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Children who carry an extra copy of the 15q11-13 region of the genome usually have autism and sleep troubles, as well as distinctive brain-wave patterns and facial features, according to a report published 14 March in Autism Research1.
The study is the largest to date characterizing the effects of a rare type of duplication in this region. This large chromosomal region, dubbed ’15q,’ is the most common site for autism-related DNA deletions and duplications.
It’s also famous for its complexity: Losing 15q on the maternal chromosome leads to Angelman syndrome, with developmental delay, seizures and a happy demeanor. Deletion of the paternal copy causes Prader-Willi syndrome, characterized by intellectual disability and obesity.
Carrying duplications in the region is a strong risk factor for autism. These duplications come in two types. Most common is ‘isodicentric,’ which stems from an extra chromosome and leads to two extra copies of 15q. The new study focuses on the rarer type, called ‘interstitial’ duplication, which occurs within a chromosome and results in just one extra copy of the region.
Children carrying interstitial duplications tend to have milder symptoms than those with isodicentric duplications, making it all the more difficult to find them.
Larry Reiter and his colleagues at the University of Tennessee Health Science Center evaluated 14 children aged 3 to 16 with interstitial duplications, making the study the largest published sample of this genetic abnormality. Previous reports were case studies of just one or two children.
“It’s important because this is a disorder that hasn’t been that well characterized,” says Janine LaSalle, professor of medical microbiology and immunology at the University of California, Davis, who was not involved in the study. Still, she says, the findings leave unanswered many questions about the complex syndrome.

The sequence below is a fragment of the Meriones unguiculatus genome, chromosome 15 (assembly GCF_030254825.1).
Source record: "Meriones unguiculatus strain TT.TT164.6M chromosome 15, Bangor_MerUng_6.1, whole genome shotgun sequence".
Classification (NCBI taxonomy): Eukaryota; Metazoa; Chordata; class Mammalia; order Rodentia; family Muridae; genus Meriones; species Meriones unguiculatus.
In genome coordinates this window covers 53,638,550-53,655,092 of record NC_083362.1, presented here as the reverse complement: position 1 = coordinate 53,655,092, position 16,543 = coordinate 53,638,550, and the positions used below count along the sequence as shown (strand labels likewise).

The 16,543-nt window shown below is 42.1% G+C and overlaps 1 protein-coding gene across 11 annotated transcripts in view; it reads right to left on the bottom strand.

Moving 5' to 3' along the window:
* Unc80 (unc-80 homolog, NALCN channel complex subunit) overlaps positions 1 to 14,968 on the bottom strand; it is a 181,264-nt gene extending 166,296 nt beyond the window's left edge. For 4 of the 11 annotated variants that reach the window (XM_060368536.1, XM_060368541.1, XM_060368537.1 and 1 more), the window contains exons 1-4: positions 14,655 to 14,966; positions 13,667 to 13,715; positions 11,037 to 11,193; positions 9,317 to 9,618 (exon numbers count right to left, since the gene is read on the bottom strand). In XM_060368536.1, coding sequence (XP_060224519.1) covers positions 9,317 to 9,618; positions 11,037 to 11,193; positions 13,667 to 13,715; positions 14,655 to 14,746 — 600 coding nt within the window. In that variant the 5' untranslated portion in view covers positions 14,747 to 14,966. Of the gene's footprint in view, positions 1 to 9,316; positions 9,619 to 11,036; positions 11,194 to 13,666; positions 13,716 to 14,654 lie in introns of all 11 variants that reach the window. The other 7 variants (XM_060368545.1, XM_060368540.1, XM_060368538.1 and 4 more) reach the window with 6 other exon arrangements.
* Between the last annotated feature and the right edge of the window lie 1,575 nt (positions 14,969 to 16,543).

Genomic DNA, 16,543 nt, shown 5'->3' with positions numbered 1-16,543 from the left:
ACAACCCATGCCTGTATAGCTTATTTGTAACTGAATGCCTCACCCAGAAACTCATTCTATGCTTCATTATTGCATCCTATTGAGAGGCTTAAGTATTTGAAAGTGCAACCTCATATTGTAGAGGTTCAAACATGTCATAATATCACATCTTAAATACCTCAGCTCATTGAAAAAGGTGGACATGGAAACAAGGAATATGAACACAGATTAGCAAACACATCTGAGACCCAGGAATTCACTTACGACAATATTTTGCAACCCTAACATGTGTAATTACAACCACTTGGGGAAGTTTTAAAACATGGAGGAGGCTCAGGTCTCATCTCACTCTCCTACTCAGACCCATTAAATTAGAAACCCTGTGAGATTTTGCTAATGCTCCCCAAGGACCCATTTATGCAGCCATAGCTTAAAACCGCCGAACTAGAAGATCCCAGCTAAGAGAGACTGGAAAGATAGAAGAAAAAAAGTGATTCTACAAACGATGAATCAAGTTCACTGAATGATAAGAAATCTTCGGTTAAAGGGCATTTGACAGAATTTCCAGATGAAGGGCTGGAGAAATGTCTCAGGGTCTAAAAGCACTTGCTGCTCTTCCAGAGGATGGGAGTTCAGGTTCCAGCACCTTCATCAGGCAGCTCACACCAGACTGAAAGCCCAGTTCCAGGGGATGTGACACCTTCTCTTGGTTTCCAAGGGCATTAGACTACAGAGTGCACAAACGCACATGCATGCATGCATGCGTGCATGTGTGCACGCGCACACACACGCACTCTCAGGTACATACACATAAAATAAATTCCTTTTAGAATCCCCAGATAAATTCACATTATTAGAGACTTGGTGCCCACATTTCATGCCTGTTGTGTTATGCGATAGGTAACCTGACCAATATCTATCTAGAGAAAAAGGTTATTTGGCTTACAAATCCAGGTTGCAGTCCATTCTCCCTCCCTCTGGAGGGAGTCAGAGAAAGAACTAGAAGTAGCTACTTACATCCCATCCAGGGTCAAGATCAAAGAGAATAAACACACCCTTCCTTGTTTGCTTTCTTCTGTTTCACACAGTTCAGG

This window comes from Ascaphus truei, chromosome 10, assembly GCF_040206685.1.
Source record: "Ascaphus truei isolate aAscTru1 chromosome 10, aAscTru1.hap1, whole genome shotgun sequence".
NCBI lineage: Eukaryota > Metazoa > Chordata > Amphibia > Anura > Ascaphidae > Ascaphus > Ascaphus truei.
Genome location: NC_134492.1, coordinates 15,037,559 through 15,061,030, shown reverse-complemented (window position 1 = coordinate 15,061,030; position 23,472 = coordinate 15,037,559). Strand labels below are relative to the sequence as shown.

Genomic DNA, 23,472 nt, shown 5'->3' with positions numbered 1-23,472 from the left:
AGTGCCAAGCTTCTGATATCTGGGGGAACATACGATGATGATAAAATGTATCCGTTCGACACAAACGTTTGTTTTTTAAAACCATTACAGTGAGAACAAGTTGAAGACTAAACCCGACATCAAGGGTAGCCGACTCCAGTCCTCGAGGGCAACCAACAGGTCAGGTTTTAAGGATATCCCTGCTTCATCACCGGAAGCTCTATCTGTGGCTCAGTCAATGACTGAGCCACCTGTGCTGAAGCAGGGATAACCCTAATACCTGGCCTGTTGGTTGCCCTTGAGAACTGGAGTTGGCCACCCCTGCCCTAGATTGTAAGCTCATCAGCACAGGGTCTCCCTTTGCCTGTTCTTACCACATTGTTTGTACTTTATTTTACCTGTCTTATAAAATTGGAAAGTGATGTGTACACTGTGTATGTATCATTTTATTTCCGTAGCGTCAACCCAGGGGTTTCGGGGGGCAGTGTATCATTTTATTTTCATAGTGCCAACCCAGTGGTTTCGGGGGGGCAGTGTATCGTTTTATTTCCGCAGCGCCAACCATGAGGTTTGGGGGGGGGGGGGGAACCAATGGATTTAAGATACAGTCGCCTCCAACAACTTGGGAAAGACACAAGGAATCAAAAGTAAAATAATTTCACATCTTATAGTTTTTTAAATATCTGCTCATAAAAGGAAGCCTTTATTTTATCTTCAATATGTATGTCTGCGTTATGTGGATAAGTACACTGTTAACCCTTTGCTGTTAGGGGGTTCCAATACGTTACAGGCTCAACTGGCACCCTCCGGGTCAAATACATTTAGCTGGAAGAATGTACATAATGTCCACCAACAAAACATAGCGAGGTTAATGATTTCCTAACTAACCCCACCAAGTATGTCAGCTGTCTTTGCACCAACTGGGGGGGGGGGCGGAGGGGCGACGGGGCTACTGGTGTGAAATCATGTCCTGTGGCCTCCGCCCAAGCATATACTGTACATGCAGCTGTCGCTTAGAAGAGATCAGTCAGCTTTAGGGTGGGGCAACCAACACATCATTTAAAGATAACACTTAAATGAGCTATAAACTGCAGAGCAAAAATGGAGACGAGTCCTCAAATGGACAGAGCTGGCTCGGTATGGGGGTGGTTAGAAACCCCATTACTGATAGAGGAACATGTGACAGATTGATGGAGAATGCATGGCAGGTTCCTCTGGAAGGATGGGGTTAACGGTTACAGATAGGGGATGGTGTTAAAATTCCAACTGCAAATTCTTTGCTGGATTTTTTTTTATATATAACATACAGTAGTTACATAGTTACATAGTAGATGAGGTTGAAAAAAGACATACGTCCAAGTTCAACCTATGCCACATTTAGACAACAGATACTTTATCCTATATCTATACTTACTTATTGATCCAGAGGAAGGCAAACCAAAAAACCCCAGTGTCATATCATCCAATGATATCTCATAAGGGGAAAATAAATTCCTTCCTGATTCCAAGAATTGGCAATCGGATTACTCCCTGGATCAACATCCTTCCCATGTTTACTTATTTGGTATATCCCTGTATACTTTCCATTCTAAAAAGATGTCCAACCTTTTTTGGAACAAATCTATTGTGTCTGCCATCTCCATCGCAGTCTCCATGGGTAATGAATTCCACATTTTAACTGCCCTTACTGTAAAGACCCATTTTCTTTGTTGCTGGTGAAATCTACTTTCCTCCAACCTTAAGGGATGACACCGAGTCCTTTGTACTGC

“It helps clear some things up, but it’s not the easiest genetic disorder to study,” LaSalle says. “We want it to be simple, but it’s not.”
Reiter’s team recruited the children from across the country and performed all of the clinical tests in Tennessee. These included a genetic screen, two standard diagnostic tests — the Autism Diagnostic Observation Schedule (ADOS) and the Autism Diagnostic Interview-Revised (ADI-R) — and an electroencephalogram (EEG), which uses electrodes on the scalp to measure brain waves.
For ten of the children, the duplication came from their mothers. Nine of these children have autism and one was not tested.
The fact that at least nine of the ten children with maternal duplications have autism “is huge,”says Reiter, associate professor of neurology at the University of Tennessee.
One reason that’s striking is because most deletions and duplications linked to autism have partial penetrance, meaning they sometimes lead to the disorder and sometimes don’t.
Given the new results, “I can’t think of a more penetrant cause of autism,” says Ed Cook, professor of psychiatry at the University of Illinois at Chicago, who was not involved in the study. Even if 15q’s penetrance doesn’t turn out to be 100 percent, Cook adds, “it’s quite a bit higher than anything else that I’ve seen in the literature.”